The sound effects here are adorable. Only someone with a heart of stone wouldn’t rescue this creature.

The game’s lives system is fairly interesting. Although you’ll lose one whenever you take damage or fall off of a platform, they can be easily recovered by picking up enough of the plentiful in-game gems (which you’ll also need to rescue the L’oa). Likewise, although the game uses the dreaded checkpoint saving, this is reasonably forgiving and you’ll also have access to a fast-travel map at many checkpoints too (even if you have to move the cursor on it using the WSAD keys instead of the mouse).

Another cool thing about the game’s exploration elements is the art design. Even at low graphics settings, this game still looks really wonderful. It has the kind of whimsical, cartoonish and vaguely cel-shaded art style that made me really nostalgic for the days when games could be a bit more cheerful and stylised πŸ™‚ Seriously, this game looks like a modern version of some of the best PS2 platformers I’ve seen πŸ™‚

And, even on the lowest graphics settings, it still looks more spectacular than the PS2 too πŸ™‚

The game’s combat is less frequent than I’d expected, and this is a good thing because it’s one of the weakest elements of the game. In addition to Skylar having no ranged attacks (and just three melee attacks), you’ll be fighting groups of tiny robots and a few annoying projectile-firing robots too. Although these combat segments become significantly easier, and more satisfying, once you’ve got the power-ups that can slow time and/or magnetise Skylar, expect a bit of frustration earlier in the game.

Plus, the game also includes an old-school puzzle-based boss fight too. Like in many classic games, there is a very specific way to defeat the boss and it is up to you to work it out. Likewise, although the final boss battle is the most challenging part of the game, it is still forgiving enough that you’ll probably be able to beat it after six or seven goes once you’ve worked out what you’re supposed to do.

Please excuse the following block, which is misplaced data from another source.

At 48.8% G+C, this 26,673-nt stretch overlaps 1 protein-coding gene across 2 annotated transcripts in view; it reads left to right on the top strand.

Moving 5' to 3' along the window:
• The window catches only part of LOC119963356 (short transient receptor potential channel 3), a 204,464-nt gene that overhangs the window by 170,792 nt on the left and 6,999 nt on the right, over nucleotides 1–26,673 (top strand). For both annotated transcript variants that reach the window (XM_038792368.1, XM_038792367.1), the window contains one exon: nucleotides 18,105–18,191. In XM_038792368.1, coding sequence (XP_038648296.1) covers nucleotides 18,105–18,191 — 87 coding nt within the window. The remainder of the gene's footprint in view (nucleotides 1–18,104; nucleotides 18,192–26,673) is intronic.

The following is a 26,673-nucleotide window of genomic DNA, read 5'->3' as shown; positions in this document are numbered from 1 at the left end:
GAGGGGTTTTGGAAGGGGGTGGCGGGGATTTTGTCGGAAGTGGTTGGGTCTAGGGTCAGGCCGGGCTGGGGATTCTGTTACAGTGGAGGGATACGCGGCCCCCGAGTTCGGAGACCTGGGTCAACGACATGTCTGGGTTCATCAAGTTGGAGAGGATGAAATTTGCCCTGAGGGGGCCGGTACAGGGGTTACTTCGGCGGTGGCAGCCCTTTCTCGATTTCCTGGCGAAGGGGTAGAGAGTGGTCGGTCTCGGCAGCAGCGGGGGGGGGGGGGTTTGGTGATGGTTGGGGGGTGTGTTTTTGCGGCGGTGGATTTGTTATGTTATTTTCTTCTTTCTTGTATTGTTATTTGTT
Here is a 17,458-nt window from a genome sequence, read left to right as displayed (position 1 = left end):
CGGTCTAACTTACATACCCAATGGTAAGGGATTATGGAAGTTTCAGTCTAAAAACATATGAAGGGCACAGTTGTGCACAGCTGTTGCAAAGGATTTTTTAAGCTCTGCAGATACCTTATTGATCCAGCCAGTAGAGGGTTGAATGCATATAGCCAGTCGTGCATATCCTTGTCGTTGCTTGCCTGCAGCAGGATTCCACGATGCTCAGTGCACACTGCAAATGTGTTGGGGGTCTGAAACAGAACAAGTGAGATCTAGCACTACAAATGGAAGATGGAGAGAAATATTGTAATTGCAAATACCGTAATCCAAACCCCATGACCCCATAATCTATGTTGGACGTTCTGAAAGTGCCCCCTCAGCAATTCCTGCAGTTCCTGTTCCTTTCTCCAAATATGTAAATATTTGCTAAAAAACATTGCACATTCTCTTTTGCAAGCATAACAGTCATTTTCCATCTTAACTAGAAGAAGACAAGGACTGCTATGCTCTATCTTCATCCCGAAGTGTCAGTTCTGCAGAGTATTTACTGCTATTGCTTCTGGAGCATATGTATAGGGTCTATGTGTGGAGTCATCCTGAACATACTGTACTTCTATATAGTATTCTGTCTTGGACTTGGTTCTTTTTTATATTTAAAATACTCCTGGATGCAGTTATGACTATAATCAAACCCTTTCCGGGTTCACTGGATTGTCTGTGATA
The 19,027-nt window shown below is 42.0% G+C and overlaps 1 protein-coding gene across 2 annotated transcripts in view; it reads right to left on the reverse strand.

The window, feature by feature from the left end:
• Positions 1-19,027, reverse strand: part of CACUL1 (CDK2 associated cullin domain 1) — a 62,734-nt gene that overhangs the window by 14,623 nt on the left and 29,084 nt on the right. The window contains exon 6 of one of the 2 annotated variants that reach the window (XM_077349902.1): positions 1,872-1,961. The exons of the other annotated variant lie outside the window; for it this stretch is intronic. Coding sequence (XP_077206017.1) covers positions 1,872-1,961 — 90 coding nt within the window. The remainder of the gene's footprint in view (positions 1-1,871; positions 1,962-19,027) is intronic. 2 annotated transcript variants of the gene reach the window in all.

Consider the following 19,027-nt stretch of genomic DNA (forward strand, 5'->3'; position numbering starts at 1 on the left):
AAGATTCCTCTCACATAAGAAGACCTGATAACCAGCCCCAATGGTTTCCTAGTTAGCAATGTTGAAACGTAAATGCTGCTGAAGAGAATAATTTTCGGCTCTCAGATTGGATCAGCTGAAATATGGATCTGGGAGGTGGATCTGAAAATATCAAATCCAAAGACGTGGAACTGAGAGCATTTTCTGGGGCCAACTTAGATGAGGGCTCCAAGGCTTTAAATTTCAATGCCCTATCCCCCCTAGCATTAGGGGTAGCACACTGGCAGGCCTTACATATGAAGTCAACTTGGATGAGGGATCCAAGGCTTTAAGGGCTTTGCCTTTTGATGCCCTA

Plus, given the lack of boss battles in the rest of the game, this part really caught me by surprise when I thought I’d finished the game.

In terms of the puzzles, this game is mostly ok. Although I’m not really a fan of puzzles in games, and aren’t that good at them, it’s an integral part of this genre. Many of the puzzles here are relatively easy and can be solved with a little bit of thought.

However, there were two frustrating slider-based puzzles (in the vaguely Zelda-inspired temple level, which also includes a cool “turning back time” mechanic) that led to me consulting a walkthrough on Youtube. Even so, puzzles are more of an occasional part of this game and most of them are reasonably straightforward.

Except for this one and the one directly after it….

Although the gameplay has some flaws, this is still a really fun game once you get used to them. Not only that, like the 3D platformers of old, this game also has personality too. Although a lot of this is done through the art style and gameplay, a fair amount is also done through dialogue.

The voice-acting and script in this game is quite literally “so bad that it’s good”. This is impossible to describe fully in a text review, but the game’s voice cast ham it up and/or phone it in majestically. Likewise, the script also contains so much cheesiness, corniness, cliche and random comedy (with the best examples being an early 2000s-style Limp Bizkit reference, almost all of CRT’s dialogue and the fact that Plux’s squeaky voice briefly drops several octaves when you find an artefact piece), that it actually becomes fun after a while.

Add to this the hilarious PG-rated “edginess” (eg: “Let’s get the funk out of here!” etc…) and the hilariously predictable, earnest and/or melodramatic “serious” parts of the story and this game’s narrative elements are some of the funniest things I’ve seen in a while.

As for the game’s sound design, there is some wonderful acoustic background music (with the highlights being the Ancient Egypt-style music and the hub level music) and the sound effects are also fairly decent too, with the highlight being the rescued/trapped L’oa creatures that I mentioned earlier. Seriously, the sound design in this game will make you nostalgic for the glory days of the Playstation 2.